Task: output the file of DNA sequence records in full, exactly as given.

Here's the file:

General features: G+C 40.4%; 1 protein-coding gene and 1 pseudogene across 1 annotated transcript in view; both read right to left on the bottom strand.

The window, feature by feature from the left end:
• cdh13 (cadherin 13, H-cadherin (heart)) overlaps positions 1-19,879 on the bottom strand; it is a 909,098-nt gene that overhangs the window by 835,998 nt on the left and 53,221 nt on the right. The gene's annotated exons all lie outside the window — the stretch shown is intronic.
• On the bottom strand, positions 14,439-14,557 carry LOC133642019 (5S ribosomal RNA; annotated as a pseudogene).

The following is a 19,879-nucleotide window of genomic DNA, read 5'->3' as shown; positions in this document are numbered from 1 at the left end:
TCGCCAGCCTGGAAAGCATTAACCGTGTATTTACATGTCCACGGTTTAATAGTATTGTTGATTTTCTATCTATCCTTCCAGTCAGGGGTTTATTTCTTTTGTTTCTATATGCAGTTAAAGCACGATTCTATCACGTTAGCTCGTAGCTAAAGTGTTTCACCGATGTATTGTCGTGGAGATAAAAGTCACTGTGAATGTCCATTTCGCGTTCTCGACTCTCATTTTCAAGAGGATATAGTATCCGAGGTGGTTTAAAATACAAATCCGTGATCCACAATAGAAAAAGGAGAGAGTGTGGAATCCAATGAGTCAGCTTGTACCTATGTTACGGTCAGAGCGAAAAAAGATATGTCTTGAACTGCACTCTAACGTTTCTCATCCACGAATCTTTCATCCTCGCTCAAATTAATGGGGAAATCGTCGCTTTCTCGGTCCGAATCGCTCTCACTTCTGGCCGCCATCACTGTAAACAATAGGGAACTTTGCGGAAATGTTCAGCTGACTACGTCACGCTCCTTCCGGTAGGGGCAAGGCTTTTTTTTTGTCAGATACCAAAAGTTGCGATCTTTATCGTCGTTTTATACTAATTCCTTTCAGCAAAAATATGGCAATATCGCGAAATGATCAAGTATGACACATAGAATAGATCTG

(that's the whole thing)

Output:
General features: G+C 40.4%; 1 protein-coding gene and 1 pseudogene across 1 annotated transcript in view; both read right to left on the bottom strand.

The window, feature by feature from the left end:
• cdh13 (cadherin 13, H-cadherin (heart)) overlaps positions 1-19,879 on the bottom strand; it is a 909,098-nt gene that overhangs the window by 835,998 nt on the left and 53,221 nt on the right. The gene's annotated exons all lie outside the window — the stretch shown is intronic.
• On the bottom strand, positions 14,439-14,557 carry LOC133642019 (5S ribosomal RNA; annotated as a pseudogene).

The following is a 19,879-nucleotide window of genomic DNA, read 5'->3' as shown; positions in this document are numbered from 1 at the left end:
TCGCCAGCCTGGAAAGCATTAACCGTGTATTTACATGTCCACGGTTTAATAGTATTGTTGATTTTCTATCTATCCTTCCAGTCAGGGGTTTATTTCTTTTGTTTCTATATGCAGTTAAAGCACGATTCTATCACGTTAGCTCGTAGCTAAAGTGTTTCACCGATGTATTGTCGTGGAGATAAAAGTCACTGTGAATGTCCATTTCGCGTTCTCGACTCTCATTTTCAAGAGGATATAGTATCCGAGGTGGTTTAAAATACAAATCCGTGATCCACAATAGAAAAAGGAGAGAGTGTGGAATCCAATGAGTCAGCTTGTACCTATGTTACGGTCAGAGCGAAAAAAGATATGTCTTGAACTGCACTCTAACGTTTCTCATCCACGAATCTTTCATCCTCGCTCAAATTAATGGGGAAATCGTCGCTTTCTCGGTCCGAATCGCTCTCACTTCTGGCCGCCATCACTGTAAACAATAGGGAACTTTGCGGAAATGTTCAGCTGACTACGTCACGCTCCTTCCGGTAGGGGCAAGGCTTTTTTTTTGTCAGATACCAAAAGTTGCGATCTTTATCGTCGTTTTATACTAATTCCTTTCAGCAAAAATATGGCAATATCGCGAAATGATCAAGTATGACACATAGAATAGATCTG